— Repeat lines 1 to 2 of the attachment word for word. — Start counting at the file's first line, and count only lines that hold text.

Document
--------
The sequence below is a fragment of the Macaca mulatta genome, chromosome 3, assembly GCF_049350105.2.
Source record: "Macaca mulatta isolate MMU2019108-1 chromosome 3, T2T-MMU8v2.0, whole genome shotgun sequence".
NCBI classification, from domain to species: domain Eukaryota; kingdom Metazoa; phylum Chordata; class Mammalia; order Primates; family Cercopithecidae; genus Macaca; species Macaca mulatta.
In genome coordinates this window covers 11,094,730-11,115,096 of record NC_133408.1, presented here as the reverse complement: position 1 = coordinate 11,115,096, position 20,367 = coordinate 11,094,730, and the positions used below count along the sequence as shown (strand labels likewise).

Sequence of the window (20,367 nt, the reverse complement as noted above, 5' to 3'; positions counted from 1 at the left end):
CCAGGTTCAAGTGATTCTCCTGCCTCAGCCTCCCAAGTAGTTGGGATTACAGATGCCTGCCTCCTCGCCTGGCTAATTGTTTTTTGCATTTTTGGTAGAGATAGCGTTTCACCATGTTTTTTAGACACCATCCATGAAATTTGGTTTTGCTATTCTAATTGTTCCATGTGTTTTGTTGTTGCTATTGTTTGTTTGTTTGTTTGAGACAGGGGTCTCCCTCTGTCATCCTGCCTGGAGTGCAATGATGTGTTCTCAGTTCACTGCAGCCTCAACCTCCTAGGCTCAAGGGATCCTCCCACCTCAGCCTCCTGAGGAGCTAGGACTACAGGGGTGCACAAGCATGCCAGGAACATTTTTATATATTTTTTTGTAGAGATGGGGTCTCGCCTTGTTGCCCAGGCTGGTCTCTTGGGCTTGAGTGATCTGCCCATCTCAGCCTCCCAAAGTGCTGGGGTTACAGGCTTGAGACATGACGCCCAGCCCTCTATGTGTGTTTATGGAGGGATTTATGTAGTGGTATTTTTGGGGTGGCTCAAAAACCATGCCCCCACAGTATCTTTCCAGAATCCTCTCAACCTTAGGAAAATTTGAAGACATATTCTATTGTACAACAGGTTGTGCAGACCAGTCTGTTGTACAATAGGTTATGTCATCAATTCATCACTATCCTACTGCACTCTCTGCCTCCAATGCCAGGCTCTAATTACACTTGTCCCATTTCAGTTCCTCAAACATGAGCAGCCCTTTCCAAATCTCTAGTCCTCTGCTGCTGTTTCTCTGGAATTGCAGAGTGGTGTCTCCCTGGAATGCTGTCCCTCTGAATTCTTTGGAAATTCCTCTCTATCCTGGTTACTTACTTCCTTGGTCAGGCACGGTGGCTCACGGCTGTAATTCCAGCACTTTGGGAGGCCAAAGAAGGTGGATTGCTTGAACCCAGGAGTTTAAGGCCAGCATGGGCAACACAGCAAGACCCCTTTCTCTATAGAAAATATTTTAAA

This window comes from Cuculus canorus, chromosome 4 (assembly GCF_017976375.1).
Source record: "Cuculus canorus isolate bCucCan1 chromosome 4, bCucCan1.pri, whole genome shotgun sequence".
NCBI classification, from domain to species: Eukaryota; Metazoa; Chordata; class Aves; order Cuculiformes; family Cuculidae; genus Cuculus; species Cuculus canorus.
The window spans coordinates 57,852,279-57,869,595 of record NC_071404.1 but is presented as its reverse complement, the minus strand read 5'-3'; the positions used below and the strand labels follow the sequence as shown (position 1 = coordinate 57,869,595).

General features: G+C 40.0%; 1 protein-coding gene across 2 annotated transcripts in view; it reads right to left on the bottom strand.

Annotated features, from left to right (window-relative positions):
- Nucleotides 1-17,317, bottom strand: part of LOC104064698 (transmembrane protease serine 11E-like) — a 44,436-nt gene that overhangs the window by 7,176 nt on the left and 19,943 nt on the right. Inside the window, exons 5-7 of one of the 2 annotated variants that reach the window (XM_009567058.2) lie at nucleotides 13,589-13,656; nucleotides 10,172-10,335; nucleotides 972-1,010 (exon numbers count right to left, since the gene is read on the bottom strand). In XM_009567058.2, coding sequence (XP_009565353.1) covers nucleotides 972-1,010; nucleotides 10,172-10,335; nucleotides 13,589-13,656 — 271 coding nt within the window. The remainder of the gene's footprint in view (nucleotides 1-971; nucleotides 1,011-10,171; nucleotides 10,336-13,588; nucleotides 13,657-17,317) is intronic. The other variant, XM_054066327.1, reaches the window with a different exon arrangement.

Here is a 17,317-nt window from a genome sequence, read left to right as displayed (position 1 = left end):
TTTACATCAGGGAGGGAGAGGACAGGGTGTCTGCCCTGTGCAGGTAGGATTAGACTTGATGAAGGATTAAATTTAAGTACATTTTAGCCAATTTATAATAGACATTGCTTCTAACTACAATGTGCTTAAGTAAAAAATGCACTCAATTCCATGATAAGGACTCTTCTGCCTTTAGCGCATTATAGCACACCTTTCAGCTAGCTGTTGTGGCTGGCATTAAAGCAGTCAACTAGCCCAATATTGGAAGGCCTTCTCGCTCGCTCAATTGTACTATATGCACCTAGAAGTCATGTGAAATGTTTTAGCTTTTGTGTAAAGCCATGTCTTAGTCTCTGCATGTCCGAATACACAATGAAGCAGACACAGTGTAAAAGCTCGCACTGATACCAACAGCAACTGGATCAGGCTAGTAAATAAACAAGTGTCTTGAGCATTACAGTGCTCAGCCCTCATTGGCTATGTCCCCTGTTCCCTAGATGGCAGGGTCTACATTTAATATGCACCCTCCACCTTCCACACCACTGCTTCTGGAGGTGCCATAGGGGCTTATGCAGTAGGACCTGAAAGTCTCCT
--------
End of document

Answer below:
The sequence below is a fragment of the Macaca mulatta genome, chromosome 3, assembly GCF_049350105.2.
Source record: "Macaca mulatta isolate MMU2019108-1 chromosome 3, T2T-MMU8v2.0, whole genome shotgun sequence".